I opened a case with EMC support, and sent them screenshots of the SP event logs, and SPCollects from both SPA and SPB, and noted that the error occurred on the same drive over 100 times in one day.  The support representative immediately requested I do a proactive copy to the hot spare disk, and ordered a replacement disk sent to me.

A proactive copy is preferred because instead of requiring the array to rebuild the RAID array to a new disk (and endure the performance degradation inherent in this procedure), it copies the data from one disk to another, then tells the RAID array to use the hot spare disk, then disables the failing disk, skipping the rebuild process altogether and hence no RAID rebuild performance degradation.

I first tried to do the proactive copy from the navisphere gui without success, below.


Note the option to copy is greyed out.  Apparently VNXs new mixed RAID storage pools prevents this option from being used, so I moved onto the CLI.

Passing the command
naviseccli -Address -User -Password -Scope 0 copytohotspare 0_1_7 -initiate
(where 0_1_7 is the failing disk) worked correctly, starting the proactive copy from the failing disk to the hotspare of the same type.

Checking progress of the proactive copy

Now to check progress of the copy…

First I tried looking at the disks in the GUI


The disk state is listed as “Copying to Hot Spare(100%)”.  Hmm, 100% doesn’t seem right, I just started this procedure.  (Looking at the RAID LUN within the GUI showed the state as “transitioning” without any progress indicators)

Then I tried through the CLI


Well that also doesn’t look right, either.  I continued on looking at SPCollect logs, SP event logs, and looking all over the Internet, including the EMC community forums, without finding any answers.  (running getlun on the RAID LUN from the CLI didn’t show any progress indicators also)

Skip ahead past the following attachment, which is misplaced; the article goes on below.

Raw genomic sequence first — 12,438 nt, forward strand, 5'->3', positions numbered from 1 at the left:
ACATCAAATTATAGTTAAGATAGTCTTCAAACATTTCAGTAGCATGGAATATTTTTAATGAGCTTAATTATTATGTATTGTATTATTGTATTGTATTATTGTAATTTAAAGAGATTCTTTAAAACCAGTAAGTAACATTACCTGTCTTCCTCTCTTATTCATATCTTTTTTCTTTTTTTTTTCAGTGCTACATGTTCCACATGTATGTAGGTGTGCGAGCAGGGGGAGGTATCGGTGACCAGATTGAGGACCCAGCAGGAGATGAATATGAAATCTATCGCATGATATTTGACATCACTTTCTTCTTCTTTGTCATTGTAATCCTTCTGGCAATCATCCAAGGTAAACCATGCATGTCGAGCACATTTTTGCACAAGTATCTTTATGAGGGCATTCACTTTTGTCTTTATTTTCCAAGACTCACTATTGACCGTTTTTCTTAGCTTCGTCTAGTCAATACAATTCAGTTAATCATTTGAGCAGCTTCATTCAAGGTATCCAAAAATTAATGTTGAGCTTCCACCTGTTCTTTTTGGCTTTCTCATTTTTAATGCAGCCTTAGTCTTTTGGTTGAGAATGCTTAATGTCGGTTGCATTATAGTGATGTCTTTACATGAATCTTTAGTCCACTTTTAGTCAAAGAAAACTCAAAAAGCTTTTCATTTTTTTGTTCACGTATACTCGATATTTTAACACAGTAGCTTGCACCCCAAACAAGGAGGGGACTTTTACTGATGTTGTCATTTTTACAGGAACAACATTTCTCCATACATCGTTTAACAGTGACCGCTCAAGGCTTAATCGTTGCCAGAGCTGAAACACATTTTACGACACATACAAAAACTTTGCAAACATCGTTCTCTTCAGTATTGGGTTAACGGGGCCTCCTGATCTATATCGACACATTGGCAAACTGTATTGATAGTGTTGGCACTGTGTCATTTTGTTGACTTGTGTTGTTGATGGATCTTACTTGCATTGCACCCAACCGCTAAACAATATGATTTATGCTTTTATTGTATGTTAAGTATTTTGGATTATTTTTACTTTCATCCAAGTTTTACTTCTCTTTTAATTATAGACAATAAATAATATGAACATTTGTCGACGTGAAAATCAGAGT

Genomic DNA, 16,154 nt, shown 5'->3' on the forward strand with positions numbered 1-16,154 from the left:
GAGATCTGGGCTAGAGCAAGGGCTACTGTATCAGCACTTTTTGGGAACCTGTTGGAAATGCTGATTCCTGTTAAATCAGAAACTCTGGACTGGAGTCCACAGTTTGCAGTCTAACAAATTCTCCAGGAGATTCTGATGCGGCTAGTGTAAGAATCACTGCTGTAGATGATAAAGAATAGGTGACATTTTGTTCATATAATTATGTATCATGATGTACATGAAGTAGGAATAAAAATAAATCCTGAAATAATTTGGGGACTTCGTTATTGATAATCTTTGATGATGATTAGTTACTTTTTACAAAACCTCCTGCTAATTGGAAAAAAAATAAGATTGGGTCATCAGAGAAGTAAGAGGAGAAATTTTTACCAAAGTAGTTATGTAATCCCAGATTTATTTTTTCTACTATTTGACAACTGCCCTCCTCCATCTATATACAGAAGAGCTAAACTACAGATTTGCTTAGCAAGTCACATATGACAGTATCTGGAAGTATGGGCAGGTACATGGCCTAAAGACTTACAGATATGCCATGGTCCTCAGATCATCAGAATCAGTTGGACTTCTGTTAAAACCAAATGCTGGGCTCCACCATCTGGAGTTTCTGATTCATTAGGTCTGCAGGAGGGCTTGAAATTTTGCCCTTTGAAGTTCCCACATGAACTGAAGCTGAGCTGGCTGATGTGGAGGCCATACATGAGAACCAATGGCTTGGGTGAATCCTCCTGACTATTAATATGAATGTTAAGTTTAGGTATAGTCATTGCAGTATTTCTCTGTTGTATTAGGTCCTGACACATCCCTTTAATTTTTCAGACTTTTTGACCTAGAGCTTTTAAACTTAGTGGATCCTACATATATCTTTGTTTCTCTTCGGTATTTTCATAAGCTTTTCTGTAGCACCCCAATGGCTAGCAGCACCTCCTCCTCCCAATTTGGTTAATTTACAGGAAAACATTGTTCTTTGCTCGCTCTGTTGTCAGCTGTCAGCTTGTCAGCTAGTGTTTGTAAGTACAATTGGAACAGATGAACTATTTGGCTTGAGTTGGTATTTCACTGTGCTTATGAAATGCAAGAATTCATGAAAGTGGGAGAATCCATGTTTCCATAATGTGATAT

Update: I figured out a way to gauge progress, though a bit crude.  See the update at the bottom.

Eventually after 19 hours (NLSAS 2TB) the process completed, throwing event logs 0x6b0, 0x604, 0x67d, 0x6a8, 0x67c, 0x7a7, 0x6ab0 along with many others indicating it had marked the failing drive as failed as expected.


Complete list of event logs thrown as part of the proactive copy completion:
0x6b0, 0x712d4601, 0x906, 0x7a7, 0x608, 0x6a1, 0x602, 0x7a5, 0x6a8, 0x712789a0, 0x67b, 0x67c, 0x603, 0x602, 0x712d0508, 0x604, 0x712d0507, 0x2580, 0x906, 0x7a6, 0x799, 0x712d4602, 0x712d4601, 0x67d,  0x7400, 0x740a, 0x2580and probably some others I missed.

At this point I gave the EMC CE a call and scheduled replacement of the drive.  Once the replacement drive is in place, the array should copy the information on the hot spare back to the replacement drive, then mark the hot spare drive as available again.